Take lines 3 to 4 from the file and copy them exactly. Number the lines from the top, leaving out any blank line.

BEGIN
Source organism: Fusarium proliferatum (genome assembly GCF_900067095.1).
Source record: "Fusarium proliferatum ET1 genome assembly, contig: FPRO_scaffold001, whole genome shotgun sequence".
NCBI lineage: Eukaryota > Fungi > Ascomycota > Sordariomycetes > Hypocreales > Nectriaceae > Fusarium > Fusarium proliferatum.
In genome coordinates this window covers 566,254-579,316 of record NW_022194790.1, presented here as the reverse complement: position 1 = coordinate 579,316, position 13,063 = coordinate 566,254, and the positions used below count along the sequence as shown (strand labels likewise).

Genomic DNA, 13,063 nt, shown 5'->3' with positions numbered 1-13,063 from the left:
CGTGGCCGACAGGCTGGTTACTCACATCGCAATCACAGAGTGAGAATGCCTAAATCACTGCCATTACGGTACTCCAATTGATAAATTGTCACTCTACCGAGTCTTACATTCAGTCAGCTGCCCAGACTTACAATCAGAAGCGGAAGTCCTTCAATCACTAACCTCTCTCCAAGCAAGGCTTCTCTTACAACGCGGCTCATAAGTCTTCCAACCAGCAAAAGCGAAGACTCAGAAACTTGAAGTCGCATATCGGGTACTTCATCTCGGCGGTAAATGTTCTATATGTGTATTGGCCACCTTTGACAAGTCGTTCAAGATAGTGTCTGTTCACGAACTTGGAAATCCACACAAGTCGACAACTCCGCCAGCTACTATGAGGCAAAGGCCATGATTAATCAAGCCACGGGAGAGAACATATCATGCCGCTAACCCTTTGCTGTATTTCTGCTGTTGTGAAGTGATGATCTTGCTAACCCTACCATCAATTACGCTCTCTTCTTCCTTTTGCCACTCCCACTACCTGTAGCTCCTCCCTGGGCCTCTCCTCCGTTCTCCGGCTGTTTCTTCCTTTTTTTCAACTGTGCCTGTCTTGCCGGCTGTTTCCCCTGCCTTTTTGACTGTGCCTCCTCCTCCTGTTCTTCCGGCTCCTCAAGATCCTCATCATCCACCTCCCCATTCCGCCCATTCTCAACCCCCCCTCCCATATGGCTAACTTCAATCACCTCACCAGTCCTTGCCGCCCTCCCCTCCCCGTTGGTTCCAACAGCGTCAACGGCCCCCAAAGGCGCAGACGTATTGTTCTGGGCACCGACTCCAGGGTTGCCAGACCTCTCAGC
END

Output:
NCBI lineage: Eukaryota > Fungi > Ascomycota > Sordariomycetes > Hypocreales > Nectriaceae > Fusarium > Fusarium proliferatum.
In genome coordinates this window covers 566,254-579,316 of record NW_022194790.1, presented here as the reverse complement: position 1 = coordinate 579,316, position 13,063 = coordinate 566,254, and the positions used below count along the sequence as shown (strand labels likewise).